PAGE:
A distributed cell division counter reveals growth dynamics in the gut microbiota

  • Myhrvold C
  • Kotula J
  • Hicks W
 et al. 
  • 113


    Mendeley users who have this article in their library.
  • 8


    Citations of this article.


Microbial population growth is typically measured when cells can be directly observed, or when death is rare. However, neither of these conditions hold for the mammalian gut microbiota, and, therefore, standard approaches cannot accurately measure the growth dynamics of this community. Here we introduce a new method (distributed cell division counting, DCDC) that uses the accurate segregation at cell division of genetically encoded fluorescent particles to measure microbial growth rates. Using DCDC, we can measure the growth rate of Escherichia coli for >10 consecutive generations. We demonstrate experimentally and theoretically that DCDC is robust to error across a wide range of temperatures and conditions, including in the mammalian gut. Furthermore, our experimental observations inform a mathematical model of the population dynamics of the gut microbiota. DCDC can enable the study of microbial growth during infection, gut dysbiosis, antibiotic therapy or other situations relevant to human health.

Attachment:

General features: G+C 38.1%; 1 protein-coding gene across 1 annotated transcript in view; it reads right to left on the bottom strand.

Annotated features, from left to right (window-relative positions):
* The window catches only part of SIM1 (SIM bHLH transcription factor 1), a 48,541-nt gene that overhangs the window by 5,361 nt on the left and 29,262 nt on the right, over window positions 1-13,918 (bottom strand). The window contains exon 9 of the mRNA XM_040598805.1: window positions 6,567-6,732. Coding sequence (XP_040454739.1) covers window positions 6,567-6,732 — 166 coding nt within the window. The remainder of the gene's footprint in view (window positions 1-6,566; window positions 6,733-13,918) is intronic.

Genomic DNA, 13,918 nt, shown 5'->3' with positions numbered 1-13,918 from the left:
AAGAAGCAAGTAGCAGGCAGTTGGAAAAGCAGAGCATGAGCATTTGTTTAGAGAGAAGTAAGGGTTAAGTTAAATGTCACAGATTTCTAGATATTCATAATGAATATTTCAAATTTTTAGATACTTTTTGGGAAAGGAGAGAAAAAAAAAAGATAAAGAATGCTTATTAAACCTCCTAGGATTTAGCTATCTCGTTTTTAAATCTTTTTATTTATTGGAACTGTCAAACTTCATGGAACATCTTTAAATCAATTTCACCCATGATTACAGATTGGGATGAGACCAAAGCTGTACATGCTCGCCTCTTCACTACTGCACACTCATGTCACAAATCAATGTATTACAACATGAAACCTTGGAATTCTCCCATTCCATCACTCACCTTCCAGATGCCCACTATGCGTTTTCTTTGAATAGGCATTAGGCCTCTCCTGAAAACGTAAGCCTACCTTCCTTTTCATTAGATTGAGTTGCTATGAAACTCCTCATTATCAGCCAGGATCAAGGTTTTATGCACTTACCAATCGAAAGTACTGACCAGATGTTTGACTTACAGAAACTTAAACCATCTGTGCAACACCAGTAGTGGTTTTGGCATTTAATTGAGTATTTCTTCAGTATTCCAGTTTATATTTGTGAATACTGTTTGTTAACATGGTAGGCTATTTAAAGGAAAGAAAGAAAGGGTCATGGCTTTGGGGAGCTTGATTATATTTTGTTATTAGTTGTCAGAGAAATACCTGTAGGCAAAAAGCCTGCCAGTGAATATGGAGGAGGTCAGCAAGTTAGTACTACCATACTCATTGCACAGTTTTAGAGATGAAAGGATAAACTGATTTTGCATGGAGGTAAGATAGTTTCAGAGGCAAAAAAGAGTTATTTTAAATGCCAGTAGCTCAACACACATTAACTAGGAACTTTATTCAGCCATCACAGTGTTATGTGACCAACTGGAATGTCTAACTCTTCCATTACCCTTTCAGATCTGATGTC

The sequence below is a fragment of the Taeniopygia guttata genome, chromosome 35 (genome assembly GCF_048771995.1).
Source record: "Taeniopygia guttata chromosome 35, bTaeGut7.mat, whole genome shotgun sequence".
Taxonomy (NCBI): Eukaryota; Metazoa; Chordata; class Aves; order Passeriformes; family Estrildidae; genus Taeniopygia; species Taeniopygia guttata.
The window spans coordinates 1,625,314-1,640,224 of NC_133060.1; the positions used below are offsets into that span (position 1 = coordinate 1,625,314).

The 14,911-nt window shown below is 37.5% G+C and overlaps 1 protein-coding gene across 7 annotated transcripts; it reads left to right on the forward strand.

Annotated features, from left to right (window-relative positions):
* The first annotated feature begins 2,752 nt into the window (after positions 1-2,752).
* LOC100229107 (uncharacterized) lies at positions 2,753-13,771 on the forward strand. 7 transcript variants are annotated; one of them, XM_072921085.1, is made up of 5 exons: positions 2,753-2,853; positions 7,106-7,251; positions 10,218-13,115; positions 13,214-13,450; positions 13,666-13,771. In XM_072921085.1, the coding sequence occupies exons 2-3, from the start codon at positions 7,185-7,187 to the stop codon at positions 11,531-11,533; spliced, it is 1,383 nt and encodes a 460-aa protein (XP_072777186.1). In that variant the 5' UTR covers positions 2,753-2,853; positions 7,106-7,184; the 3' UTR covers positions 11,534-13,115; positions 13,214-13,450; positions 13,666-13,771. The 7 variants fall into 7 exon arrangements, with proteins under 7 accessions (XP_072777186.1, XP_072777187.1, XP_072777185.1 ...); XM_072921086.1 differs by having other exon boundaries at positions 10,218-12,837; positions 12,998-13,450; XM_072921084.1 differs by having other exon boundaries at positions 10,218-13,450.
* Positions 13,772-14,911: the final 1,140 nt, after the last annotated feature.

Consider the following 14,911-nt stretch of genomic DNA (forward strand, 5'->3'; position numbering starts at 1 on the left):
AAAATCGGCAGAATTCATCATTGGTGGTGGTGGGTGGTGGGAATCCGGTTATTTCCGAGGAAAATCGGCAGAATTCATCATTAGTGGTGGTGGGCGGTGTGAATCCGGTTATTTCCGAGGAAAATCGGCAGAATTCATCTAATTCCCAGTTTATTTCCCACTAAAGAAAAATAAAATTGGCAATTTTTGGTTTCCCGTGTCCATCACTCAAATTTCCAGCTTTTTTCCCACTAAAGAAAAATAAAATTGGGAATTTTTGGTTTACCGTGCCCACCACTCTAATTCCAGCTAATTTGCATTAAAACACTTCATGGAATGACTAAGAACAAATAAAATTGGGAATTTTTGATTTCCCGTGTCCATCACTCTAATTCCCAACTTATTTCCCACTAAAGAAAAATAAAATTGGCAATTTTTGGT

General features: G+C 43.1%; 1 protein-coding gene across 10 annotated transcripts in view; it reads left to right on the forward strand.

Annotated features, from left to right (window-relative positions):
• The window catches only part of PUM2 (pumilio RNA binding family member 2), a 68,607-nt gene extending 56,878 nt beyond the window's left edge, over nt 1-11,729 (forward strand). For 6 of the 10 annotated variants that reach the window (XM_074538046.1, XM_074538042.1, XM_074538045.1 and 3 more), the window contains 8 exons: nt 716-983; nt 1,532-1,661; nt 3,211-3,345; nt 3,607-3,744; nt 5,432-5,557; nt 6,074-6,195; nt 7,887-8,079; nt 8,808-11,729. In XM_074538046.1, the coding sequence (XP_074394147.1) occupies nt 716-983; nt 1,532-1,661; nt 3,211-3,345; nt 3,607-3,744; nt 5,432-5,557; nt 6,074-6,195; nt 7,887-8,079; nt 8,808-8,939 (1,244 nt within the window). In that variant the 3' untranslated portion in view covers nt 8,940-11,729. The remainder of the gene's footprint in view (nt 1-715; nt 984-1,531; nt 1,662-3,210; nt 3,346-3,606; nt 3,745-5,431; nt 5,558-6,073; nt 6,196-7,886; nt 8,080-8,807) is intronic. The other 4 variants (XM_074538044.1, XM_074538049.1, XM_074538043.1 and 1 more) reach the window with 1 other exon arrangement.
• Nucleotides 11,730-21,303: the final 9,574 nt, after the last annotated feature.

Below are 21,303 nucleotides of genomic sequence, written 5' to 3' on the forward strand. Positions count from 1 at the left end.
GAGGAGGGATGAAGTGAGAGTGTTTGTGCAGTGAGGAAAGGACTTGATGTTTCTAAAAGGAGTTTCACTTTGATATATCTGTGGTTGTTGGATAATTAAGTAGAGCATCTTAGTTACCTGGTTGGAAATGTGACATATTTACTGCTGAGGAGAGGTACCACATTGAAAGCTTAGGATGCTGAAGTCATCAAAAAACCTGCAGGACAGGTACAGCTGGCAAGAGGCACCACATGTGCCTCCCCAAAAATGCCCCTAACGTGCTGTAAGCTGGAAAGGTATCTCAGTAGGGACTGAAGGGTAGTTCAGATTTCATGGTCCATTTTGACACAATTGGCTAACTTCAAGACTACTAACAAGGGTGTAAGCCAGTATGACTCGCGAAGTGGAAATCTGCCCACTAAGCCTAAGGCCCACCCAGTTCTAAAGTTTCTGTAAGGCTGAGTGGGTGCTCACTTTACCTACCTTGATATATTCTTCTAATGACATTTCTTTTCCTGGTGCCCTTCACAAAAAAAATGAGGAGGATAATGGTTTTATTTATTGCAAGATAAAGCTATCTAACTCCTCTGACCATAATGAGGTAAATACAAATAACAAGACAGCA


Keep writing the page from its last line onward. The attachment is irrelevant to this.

Get free article suggestions today

Mendeley saves you time finding and organizing research

Sign up here
Already have an account ?Sign in

Find this document

Get full text


  • Cameron Myhrvold

  • Jonathan W. Kotula

  • Wade M. Hicks

  • Nicholas J. Conway

  • Pamela A. Silver

Cite this document

Choose a citation style from the tabs below

Save time finding and organizing research with Mendeley

Sign up for free